The Snarling, 2018.
Directed by Pablo Raybould.
Starring Laurence Saunders, Chris Simmons, Ben Manning, and Pablo Raybould.
An English village is taken over by a film crew making a zombie movie. A group of locals finds a way onto the production in hopes of getting famous. The real horror begins when something starts killing locals and crew, leading an investigator and his unlucky sergeant Haskins to figure this mess out.
Nailing the perfect horror comedy is hard. Balancing the two genres and making the most of the juxtaposition is a daunting task many filmmakers have tried, but rarely nailed. For every Tucker & Dale Vs. Evil, you get plenty of Scary Movie sequels. To its credit, The Snarling manages to land right in the middle. The comedy outweighs the horror in this “horror comedy,” but the film still feels like its made with horror-filled love.
The film starts with a pretentious actor’s meltdown about an extra, concluding the cold open by hitting her, much to the annoyance of the film’s director. This moment instantly sets the tone for The Snarling as it gives you the best of both its worlds. There’s an immediate jump-scare followed by some pretty great comedic work; basically how the rest of the film plays out, but it doesn’t run its course. In all honesty, the tone of the film might be the very best thing about it. Going the route of “film within a film” allows for this to use tropes found in horror to fall within the films fictional project, and gives the filmmakers the chance to push themselves in other directions.
Another element to the film’s story is the police’s investigation, calling back to another style of horror. The Snarling is an homage to 1981’s The Howling, but this bumbling duo and their hijinx add an element of classic horror comedy like an Abbott and Costello film. Detective Inspector (Pablo Raybould) and Haskins (Ste Johnston) work so well together that I found myself wanting to the movie to focus on them just a little bit more. Juggling the production storyline, the trio’s storyline, and the police storyline wasn’t always perfect and focusing a bit more on the better one would’ve helped the film flow a little easier. Detective Inspector and his team are the glue that holds everything together, not only for the character’s investigation but the movie itself.
The only weak story element is the three local friends (Laurence Saunders, Chris Simmons, and Ben Manning). They do a solid job of handling the majority of the film, but personally found myself the least interested in their developments. Maybe it’s the interest in Detective Inspector’s story, but the trio felt like they were just for story purposes and didn’t transcend anything. It’s the struggle of being the main characters, but sometimes supporting roles shine a little more. When they intermingle with the other storylines, the characters of Les, Mike, and Bob finally feel interesting, but anytime they get some alone time, it gets a bit tedious. Again, it is nothing against the actors but how the characters and their unlikeable factor.
The only thing genuinely holding The Snarling back is the low-budget. It’s hard to knock a movie for things like its budget, and at times the filmmakers rise above it here, there are still some technical issues that are a little hard to overlook. Editing and some of the post-production effects being the focus of the majority of my gripes. There seems to be a filter over some scenes, sometimes making them looks darker or a little desaturated. The darkness issues seem like they shot a lot of scenes during the daytime and wanted them to be night scenes; a common practice but hard to perfect. The desaturated scenes don’t come with an excuse. It seems like a stylistic choice that doesn’t work well for me.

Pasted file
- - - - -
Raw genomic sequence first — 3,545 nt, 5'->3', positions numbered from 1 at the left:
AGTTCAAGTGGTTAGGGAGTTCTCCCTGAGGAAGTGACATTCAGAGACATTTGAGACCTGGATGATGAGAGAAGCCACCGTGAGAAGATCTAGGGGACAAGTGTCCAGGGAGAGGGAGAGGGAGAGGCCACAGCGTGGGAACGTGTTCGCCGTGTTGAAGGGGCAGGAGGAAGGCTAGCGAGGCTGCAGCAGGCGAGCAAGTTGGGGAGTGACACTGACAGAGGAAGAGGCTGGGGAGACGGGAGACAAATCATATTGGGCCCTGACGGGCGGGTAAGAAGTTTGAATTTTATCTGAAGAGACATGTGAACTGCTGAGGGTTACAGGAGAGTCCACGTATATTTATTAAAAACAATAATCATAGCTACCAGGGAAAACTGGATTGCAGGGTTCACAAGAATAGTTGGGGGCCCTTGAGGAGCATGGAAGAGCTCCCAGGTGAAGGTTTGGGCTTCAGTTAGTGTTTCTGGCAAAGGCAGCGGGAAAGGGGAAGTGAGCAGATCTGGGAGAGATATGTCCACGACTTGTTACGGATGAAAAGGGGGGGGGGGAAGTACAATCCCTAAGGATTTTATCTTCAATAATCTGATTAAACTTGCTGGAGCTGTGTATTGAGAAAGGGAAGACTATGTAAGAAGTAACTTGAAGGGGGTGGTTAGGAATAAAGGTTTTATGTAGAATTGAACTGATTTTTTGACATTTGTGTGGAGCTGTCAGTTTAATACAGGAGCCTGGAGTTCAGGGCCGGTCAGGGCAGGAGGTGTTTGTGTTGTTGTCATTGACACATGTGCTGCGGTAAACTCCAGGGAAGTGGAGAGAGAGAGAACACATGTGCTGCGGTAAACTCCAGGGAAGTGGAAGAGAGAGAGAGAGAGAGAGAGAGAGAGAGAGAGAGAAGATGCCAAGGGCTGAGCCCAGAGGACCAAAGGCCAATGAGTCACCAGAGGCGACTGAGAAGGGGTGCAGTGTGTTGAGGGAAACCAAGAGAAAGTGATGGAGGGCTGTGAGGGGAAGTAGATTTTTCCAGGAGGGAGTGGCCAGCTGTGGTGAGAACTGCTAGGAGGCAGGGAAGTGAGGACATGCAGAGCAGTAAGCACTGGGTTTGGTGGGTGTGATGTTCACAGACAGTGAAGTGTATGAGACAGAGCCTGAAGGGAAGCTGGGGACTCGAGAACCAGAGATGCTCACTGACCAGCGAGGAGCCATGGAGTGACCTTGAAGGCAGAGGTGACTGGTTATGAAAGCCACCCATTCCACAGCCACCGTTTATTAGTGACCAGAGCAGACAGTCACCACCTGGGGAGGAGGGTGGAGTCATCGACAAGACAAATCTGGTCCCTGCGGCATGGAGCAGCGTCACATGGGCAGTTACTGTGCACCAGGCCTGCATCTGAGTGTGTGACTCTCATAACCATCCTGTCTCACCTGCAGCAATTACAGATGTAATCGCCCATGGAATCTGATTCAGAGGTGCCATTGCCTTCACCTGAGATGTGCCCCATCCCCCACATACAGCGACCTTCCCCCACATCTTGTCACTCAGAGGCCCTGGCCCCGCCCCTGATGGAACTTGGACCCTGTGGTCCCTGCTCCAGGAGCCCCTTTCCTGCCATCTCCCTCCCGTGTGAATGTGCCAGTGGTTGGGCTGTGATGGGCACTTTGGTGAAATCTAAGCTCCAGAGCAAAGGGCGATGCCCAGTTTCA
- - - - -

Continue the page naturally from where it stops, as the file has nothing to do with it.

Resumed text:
The practical effects are probably the only other notable issue. While our werewolf looks excellent at times, the movie within the movie has some laughable effects. Sure, it’s motivated by the low-budget of The Snarling’s fictional film, but it still doesn’t take away from the fact I had to look at it often. The ghostly appearances of the extras are such a lame effect and could’ve been avoided altogether by just making the ghouls or zombies a bit gorier. Now while the werewolf does work, his skills do not. A lot of them are hidden with cheap effects like a strobe light or done in complete darkness. A trick to not bring out some insane gore, but it does make the film lack a little extra something.
For what its worth, The Snarling comes with a significant recommendation. Some obvious issues like the budget and inexperienced actors hold it back from being one of the top-notch horror comedies, but it almost hits that level. In the grand scheme of werewolf movies, this doesn’t reach the level of a film like Ginger Snaps but doesn’t feel as lackluster 2004’s Cursed.
Give The Snarling a viewing if you are looking for a fun time with English comedy, a giant werewolf, and one of the best on-screen comedic cops in quite some time. My biggest takeaway from the film is the need to see more films directed and starring Pablo Raybould. When Raybould gets something right, it’s near genre perfection!
Flickering Myth Rating – Film: ★ ★ ★ / Movie: ★ ★ ★